Having said all that, I think the Pack is inferior as a fishing platform compared to the Vagabond. My fishing in it was done on class I-II streams and small lakes, never on big water with bigger waves. I don’t think I’d choose either one for what the original poster wants. I also wouldn’t take another person in either one, unless it was a very small person. I’ve hand my wife in my Vagabond with me once, just to go a few hundred yards, and neither of us are big people. I wouldn’t want to go a quarter mile with another person in it, let alone a mile. Nor would I want to take either the Pack or the Vagabond anywhere there was a good chance of bigger waves.

bigger waves
You said:

and that was while trying to go over a five foot sloping concrete dam on a small creek (not enough volume to cause a dangerous hydraulic at the bottom, but I caught a lump in the concrete going over and turned partially sideways when I hit the bottom).

Unfortunately, I plan on doing this every single time I use the canoe.

Just kidding. What do you consider “big water” and “big waves”. I won’t be using it in the great lakes. I lake 30 miles long and a few miles wide with power boat wakes would be a usual venue. Why would the vagabond make a better fishing platform?

If I
were looking for a nice canoe for fishing Wenonah’s Fisherman would be my choice.You could mount a trolling motor as one of the reviewers here did and throw in a center seat and oar locks for more versatility.

Another option
Dear music,

If you can find one used you might want to take a look at the Old Town Osprey. It’s a 14 1/2 canoe available with a middle seat and oarlocks to make it into a rowing station.

I have never personally paddled one but I am looking for one myself to use as a solo fishing canoe. They come up for sale around me from time to time but they seem to sell quickly which tells me that they are popular canoe fishing boats.

I need something bigger than you need though because I’m 6’5" and 340 pounds. I am also considering a number of 15 - 16 foot tandem canoes like the Mad River Explorer, Old Town Discovery 158 or 16 ft Penobscot, etc.

If I can find one of those canoes or a a similar model used at a decent price I will add a middle seat and oarlocks to it.

I want a canoe for fishing other than my Novacraft 17 Prospector. It’s the heavy SP3 version and while I can handle it myself getting it on the Suburban and into the water is too much like work for me anymore.

Good luck in your search.


Tim Murphy AKA Goobs

Any lake that big…
can produce 2-3 foot swells and whitecaps when the wind blows across it, let alone the length of it. It would not be anyplace I’d want the Pack or the Vagabond on. Speedboat wakes, unless really excessive, don’t bother me much; you can turn into them as long as they aren’t incessant, or as long as the motorhead doofuses don’t intentionally mess with you by passing too close. But fighting big wind driven waves trying to cross a big lake will tire you out in any canoe, let alone one with the low sides and lack of volume of the Pack or Vagabond. Of course, you can go by the weather forecast and avoid being on the lake when there’s a chance of lots of wind, but sooner or later you’ll be caught out in a gale if you fish it a lot.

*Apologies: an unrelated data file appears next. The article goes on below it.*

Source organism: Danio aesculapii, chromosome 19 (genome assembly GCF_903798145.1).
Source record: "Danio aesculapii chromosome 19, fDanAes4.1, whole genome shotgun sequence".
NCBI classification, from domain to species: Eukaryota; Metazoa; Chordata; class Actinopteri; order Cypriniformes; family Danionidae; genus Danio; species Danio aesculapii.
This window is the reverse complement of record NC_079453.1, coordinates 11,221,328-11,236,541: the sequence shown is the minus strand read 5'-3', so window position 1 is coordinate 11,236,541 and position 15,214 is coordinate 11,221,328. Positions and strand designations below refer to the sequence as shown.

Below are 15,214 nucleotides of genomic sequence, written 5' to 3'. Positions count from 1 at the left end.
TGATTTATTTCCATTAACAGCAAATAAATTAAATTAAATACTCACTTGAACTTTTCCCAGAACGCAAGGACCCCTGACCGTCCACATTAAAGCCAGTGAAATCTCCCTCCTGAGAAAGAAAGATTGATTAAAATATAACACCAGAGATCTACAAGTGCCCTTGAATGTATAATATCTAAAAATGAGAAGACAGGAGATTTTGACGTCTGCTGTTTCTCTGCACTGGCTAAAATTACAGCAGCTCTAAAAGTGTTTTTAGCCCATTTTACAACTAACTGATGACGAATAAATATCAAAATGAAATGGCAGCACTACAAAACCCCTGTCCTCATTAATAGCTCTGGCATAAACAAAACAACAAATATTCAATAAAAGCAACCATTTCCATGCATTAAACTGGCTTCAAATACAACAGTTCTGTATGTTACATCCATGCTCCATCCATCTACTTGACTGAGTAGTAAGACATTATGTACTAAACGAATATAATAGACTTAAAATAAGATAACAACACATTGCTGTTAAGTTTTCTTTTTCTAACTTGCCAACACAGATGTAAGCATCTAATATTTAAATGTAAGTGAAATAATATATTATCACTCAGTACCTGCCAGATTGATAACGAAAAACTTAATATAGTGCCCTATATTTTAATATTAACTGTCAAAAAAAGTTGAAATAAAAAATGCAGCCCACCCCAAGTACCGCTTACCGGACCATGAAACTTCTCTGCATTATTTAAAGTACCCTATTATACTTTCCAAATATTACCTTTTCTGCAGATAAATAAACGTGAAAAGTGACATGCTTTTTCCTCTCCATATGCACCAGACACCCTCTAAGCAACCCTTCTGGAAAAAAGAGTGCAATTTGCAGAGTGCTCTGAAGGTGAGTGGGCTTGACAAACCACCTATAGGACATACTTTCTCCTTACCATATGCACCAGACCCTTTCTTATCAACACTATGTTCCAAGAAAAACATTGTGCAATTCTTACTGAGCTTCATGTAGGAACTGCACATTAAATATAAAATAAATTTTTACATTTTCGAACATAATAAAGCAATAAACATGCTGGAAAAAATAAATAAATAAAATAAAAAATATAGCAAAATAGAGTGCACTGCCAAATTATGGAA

Other than that, though, the Vagabond is just as stable as the Pack, is faster, tracks better, and the longer length makes rod stowage easier. It has other advantages in moving water, but it sounds like that isn’t your area of emphasis.

If you plan on using the trolling motor a lot, you should probably follow the advice of those who are advocating one of the “fishing” canoes, a short, wide, maybe even square-stern tandem. But everything is a trade-off, and you sacrifice some ease of loading and unloading and a lot of paddling performance with those canoes.

think the wind/swell conditions under

– Last Updated: Jul-06-14 10:44 PM EST –

which you still choose to fish would determine my choice of hull design & volume. ..With serious weight + windy conditions + fishing...just my $.01 but I think I might want more shouldered tumblehome + volume to enable concentration on the fishing rather than survival....

Bernie has the right idea.
Since you say you will rely on a motor everywhere except the small pond, you might as well go a little bigger and get the Wenonah Fisherman. Much better canoe than the OT Pack, and a passable tandem.

Also - no need for a skeg if you are using a motor or paddling on a smal pond.